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Genres You Will Love
Electronic: Progressive Trance Moods: Instrumental Electronic: Electronica Electronic: Progressive House Moods: Type: Instrumental

By Location
United States - Arizona United States - United States

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In 2007, Paul Rolan Perkes was diagnosed with multiple sclerosis. At the time, he was married and had a successful career as an accomplished science professional. The debilitating disease ravaged Paul’s body and his personal life, but it couldn’t wreck his soul.

In the wake of his illness, he discovered his inner musician, and, since 2011, he’s released 23 albums of intricate and emotionally resonate electronica that, taken as a whole, represent a brave and profound life and artistic journey. His artist name is perkXsoundlabs, which alludes to his name and his scientific background.

“Because of MS, I’ve learned to live without a lot of things,” the Phoenix, Arizona-based artist says. “MS robbed things from my life like my marriage, my independence, and my career. What I do have left is the freedom to create music and that brings me a lot of enjoyment.”

perkXsoundlabs is music of hope and intrigue. Compositionally, Paul pulls from a foundational background in classical piano and choral music, his scientific training, and progressive rock and a variety of electronic influences, including progressive trance and chiptune. His albums have garnered favorable comparisons to Kraftwerk, Vangelis, Tangerine Dream, Jean Michele Jarre, Infected Mushroom, Yahel, Astrix, and Indra. These are heady creative touchstones indeed, and the music of perkXsoundlabs represents a fascinating sonic tapestry for EDM fans. But without a cultural compass for these signposts, the music stands on its own as richly accessible for the casual music fan.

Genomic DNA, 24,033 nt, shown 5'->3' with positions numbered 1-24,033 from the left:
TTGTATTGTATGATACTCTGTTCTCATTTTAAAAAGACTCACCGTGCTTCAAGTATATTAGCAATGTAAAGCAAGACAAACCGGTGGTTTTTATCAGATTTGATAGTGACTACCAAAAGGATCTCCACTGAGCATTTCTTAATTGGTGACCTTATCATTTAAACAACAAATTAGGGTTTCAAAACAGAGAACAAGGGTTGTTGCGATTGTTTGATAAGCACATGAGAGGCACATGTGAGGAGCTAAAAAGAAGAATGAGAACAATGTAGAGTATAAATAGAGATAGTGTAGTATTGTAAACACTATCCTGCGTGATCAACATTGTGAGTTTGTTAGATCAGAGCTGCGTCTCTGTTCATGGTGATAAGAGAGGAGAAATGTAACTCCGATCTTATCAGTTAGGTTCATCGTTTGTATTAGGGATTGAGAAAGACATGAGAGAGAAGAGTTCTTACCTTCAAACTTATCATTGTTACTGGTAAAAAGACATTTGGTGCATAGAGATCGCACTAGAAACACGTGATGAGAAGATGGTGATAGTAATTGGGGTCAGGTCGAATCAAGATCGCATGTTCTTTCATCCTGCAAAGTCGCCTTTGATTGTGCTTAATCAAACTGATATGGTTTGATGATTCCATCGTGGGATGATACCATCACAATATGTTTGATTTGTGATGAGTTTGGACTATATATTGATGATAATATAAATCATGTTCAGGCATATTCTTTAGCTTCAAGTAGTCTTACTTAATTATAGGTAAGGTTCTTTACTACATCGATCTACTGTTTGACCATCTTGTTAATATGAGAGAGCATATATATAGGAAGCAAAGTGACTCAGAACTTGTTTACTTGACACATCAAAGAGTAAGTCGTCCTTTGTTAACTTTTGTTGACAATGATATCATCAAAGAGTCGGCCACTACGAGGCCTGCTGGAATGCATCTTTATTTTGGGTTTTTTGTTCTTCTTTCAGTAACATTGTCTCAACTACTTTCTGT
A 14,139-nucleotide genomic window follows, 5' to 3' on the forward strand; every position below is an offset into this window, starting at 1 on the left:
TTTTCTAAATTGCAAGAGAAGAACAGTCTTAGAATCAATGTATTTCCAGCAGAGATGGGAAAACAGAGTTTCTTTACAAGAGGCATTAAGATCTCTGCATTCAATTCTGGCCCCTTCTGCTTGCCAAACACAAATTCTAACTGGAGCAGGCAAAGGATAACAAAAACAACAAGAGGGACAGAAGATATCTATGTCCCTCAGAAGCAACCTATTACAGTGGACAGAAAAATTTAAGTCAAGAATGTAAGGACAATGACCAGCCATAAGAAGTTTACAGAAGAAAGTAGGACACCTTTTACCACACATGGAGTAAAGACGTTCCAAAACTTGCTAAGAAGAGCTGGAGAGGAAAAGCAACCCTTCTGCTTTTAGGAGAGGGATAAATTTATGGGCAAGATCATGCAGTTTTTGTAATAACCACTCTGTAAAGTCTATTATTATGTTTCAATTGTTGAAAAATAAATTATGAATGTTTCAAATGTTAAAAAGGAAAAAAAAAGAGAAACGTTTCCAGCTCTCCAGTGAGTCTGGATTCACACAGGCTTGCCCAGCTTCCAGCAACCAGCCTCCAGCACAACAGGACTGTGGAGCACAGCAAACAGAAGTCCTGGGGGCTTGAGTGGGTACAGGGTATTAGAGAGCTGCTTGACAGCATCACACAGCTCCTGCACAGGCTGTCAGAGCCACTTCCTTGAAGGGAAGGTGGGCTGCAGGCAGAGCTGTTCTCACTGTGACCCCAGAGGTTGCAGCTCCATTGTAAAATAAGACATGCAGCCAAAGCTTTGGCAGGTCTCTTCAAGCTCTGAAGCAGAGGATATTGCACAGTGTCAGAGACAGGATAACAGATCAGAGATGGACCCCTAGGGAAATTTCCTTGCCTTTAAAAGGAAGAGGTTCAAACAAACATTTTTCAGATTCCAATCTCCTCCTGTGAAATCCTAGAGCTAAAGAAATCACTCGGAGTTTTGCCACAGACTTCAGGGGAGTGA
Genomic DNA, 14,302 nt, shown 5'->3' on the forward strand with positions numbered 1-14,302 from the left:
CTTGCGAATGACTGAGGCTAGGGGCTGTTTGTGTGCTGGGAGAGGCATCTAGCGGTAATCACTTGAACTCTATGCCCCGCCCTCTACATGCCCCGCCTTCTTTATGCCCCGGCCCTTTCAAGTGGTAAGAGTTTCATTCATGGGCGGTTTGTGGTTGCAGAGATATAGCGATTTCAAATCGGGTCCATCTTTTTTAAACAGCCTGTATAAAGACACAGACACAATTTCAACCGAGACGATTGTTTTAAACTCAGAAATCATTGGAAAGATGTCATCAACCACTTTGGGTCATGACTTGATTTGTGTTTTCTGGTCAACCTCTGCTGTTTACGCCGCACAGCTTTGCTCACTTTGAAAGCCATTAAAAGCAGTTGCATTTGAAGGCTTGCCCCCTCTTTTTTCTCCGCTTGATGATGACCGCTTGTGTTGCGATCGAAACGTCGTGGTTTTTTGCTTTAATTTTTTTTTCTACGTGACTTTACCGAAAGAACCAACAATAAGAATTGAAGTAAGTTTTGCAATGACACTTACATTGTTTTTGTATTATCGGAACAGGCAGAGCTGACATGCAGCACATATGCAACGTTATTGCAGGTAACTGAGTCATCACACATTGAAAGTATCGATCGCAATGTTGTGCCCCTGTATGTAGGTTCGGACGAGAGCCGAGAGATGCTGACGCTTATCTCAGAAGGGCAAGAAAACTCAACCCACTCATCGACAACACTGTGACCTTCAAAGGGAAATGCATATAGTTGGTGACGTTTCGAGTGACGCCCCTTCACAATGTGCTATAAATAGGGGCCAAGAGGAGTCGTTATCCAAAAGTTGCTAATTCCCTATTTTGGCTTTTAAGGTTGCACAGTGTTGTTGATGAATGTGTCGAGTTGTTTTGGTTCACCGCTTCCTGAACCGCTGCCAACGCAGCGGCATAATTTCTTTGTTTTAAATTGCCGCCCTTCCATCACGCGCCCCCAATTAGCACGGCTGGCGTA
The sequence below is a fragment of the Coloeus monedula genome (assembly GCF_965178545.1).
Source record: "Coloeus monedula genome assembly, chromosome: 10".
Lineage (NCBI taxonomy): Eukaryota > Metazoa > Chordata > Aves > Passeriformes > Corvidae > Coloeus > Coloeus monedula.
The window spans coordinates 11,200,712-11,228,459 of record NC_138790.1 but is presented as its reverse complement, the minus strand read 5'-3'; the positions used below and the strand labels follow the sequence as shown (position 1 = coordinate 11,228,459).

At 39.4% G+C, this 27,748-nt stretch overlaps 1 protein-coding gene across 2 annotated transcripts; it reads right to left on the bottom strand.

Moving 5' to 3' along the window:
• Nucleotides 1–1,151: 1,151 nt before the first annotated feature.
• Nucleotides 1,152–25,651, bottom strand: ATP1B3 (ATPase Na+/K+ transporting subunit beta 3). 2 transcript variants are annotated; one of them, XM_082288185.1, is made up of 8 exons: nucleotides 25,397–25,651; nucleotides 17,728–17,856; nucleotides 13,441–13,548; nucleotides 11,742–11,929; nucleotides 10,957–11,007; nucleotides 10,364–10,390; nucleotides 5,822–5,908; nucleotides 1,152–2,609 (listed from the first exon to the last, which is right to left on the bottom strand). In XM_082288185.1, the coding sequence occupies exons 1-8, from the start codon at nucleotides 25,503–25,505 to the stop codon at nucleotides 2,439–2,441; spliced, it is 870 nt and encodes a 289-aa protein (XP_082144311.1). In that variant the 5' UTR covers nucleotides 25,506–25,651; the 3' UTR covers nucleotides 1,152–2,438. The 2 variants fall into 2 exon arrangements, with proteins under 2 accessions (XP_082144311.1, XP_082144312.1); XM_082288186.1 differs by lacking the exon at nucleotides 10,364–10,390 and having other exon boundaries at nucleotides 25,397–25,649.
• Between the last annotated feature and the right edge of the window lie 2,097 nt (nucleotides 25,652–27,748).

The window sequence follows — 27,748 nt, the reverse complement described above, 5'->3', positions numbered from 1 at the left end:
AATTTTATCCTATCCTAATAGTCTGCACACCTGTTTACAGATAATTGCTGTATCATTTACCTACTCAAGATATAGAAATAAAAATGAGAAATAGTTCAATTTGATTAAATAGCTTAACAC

Paul holds a degree in physics with a minor in numerical analysis. For over 20 years, he worked at the Center for Solid State Science at Arizona State University managing computers and research software, rising the ranks up to Principal Technical Support Analyst. His technical background informs his music programming skills and producing skills. He produces all his music himself in a home recording studio he set up in his spare bedroom using a digital audio workstation (DAW) he designed and built.

“My scientific career is relevant insomuch as my music often has a scientific theme and is often inspired by science,” Paul says. “I consider myself a scientist musician. I have noticed that many of my colleagues also play some kind of musical instrument. Science and music often go hand-in-hand.”

In closing, Paul says: “I couldn’t exist without my music. It’s enriched my life so much. Instead of sitting around feeling sorry for myself, it’s given me a reason to live. It’s uplifted me and helped me to connect with other people. “